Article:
|An article in Time magazine this week.
||[06 Mar 2008|05:22pm]
Mutant Problem No Longer A Problem? John Oakes
In America today it is impossible to escape the mutant issue. Senator Graydon Creed has promised compulsory mutant registration if he is elected to office. A mutant woman from Illinois may become the first mutant Miss America later this month, sparking controversy about the rules and regulations of the institution and riots and protests in the area of Manhattan known colloquially as Mutant Town are becoming commonplace on the nightly news. In many ways it seems that mutants have permeated the news media as the hot issue of society today.
Mutancy is a relatively new phenomenon. Reports of mutation began to emerge in the early twentieth century, but the population has been growing in size and power since then, sparking spirited debate over their position in society. While there are some mutants who's mutations are rather mundane, like green skin, or being able to walk on water, there are those who possess abilities that could potentially cause significant disruption to society, even in extreme cases terrorism. Not to mention that mutation most commonly manifests during puberty, a very emotionally unstable point of any teenager's life and there have been several reports over the last decade of people being seriously harmed by the manifestation of a child's mutant power. Subsequently views and opinions on this new phenomenon and what should be done about it vary widely, anywhere from complete acceptance to fear and loathing.
A recent poll of the residents of Mutant town indicates their dissatisfaction with the political attitude towards their community. 85% believe that life will become worse for them if Mutant Registration were introduced, and an overwhelming 76% would consider leaving the country if the bill that Creed proposes passes into law.
It's really no surprise then, that the latest census statistics that show a significant rise in immigration to the African country of Genosha.
Genosha is an independent democratic republic situated on an island off the east coast of Africa not far from Madagascar. Once known to Americans only as an ideal tropical holiday destination, it has developed a reputation within the global community for their tolerance of the mutant phenomenon. While other countries place restrictions on mutant migration, the Genoshan government openly encourages mutant refugees to consider relocating to their country. David Moreau, the Genoshan Minister for Immigration and Foreign Affairs said at a conference last month:
"We understand that some people may fear these gifted individuals as the science of the phenomenon is still not completely understood. But here in Genosha we believe that if these individuals are treated with respect and fairness, then they can help contribute to our society in a way not seen anywhere else in the world and subsequently help make Genosha a global leader in the fields of health, education, technology and science."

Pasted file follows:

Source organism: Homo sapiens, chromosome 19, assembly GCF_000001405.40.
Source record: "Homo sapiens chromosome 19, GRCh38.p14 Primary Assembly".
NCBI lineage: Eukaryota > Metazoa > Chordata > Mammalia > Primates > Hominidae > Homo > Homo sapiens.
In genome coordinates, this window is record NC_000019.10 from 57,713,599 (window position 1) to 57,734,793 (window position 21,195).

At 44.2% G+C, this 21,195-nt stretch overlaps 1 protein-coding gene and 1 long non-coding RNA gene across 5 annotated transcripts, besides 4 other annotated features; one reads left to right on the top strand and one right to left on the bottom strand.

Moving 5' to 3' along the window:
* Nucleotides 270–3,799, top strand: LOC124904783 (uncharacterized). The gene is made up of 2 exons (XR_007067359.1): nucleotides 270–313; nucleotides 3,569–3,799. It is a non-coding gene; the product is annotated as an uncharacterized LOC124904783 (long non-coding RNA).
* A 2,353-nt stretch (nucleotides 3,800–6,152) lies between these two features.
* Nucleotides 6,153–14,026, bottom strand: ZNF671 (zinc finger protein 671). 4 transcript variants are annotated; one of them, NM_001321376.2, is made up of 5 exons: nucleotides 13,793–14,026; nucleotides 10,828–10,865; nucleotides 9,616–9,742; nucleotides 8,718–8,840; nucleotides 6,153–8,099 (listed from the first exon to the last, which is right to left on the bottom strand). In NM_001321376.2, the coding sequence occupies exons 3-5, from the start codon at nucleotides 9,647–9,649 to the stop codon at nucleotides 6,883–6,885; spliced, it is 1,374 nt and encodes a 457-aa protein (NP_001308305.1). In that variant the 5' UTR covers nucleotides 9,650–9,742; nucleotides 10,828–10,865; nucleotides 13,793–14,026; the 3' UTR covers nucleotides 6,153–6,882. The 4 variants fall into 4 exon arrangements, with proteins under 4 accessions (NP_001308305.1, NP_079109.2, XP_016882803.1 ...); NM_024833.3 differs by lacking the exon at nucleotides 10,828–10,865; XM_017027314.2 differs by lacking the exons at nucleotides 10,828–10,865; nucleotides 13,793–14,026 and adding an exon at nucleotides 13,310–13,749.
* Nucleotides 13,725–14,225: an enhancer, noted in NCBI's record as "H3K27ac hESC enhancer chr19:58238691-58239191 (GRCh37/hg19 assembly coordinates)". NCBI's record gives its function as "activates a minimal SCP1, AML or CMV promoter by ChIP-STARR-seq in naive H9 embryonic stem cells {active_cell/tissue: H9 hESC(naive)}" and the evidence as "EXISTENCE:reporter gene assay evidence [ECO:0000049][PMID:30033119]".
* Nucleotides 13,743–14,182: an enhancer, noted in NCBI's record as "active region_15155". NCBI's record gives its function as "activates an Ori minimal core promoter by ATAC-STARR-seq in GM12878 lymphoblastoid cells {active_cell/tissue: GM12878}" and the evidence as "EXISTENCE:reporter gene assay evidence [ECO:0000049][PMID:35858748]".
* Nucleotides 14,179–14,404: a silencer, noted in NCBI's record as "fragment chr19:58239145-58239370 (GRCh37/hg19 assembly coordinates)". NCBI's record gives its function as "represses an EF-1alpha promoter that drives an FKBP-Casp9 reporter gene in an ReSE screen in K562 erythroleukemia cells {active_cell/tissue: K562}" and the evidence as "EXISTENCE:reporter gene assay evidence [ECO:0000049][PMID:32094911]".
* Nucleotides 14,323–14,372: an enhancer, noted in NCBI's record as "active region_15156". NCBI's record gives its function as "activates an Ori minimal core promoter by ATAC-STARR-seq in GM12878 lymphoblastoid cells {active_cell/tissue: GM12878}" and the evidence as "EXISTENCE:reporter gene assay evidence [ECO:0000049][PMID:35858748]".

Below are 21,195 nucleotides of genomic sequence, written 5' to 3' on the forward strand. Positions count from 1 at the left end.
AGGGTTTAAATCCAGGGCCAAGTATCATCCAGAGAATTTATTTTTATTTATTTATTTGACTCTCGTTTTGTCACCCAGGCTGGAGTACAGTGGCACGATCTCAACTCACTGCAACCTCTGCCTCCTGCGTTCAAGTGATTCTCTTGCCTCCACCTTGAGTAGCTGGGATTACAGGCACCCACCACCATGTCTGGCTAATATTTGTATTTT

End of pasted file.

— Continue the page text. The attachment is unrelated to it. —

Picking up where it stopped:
And he seems to be right.
Statistically, Genosha is an oddity in the region. While the countries of mainland Africa are stricken with issues of poverty, disease, political turmoil and economic recession, Genosha is very well off. Their economy is mainly driven by the tourism industry but the Bank of Genosha, based in the capitol: Hammer Bay, reported a decade-low interest rate last quarter, resulting in an increase in foreign investment in the region. The country has a politically stable democracy, with their general elections scheduled to be held early next year, and their unique geographical position shields them from the worst weather that the Indian Ocean can produce.
Meanwhile, the gang violence and organised crime syndicates that cause so much of the disruption in Mutant Town continue to worry the authorities. Many have called for a formal inquiry into the lax police presence in the area, while others believe that the police are doing all they can with the resources available and that heavier restrictions on the citizens in that area, including a curfew, may be in order.
It's easy to see why the idea of migration to Genosha is so appealing for the mutant community especially in this current climate. East African Air, the flagship airline of Genosha, has just recently announced the addition of a new route flying direct from New York to Hammer Bay twice a week to begin in April. As part of the launch they're offering a significant discount to those who plan to emigrate to the country. It's a risky venture encouraging immigration so publically, one not attempted by a country for many years and certainly not with a community who're considered so dangerous. But the Genoshan government believes strongly that their positive attitude towards the Mutant people will be nothing but a successful venture and there is little that the rest of the world can do but sit back and watch the situation unfold.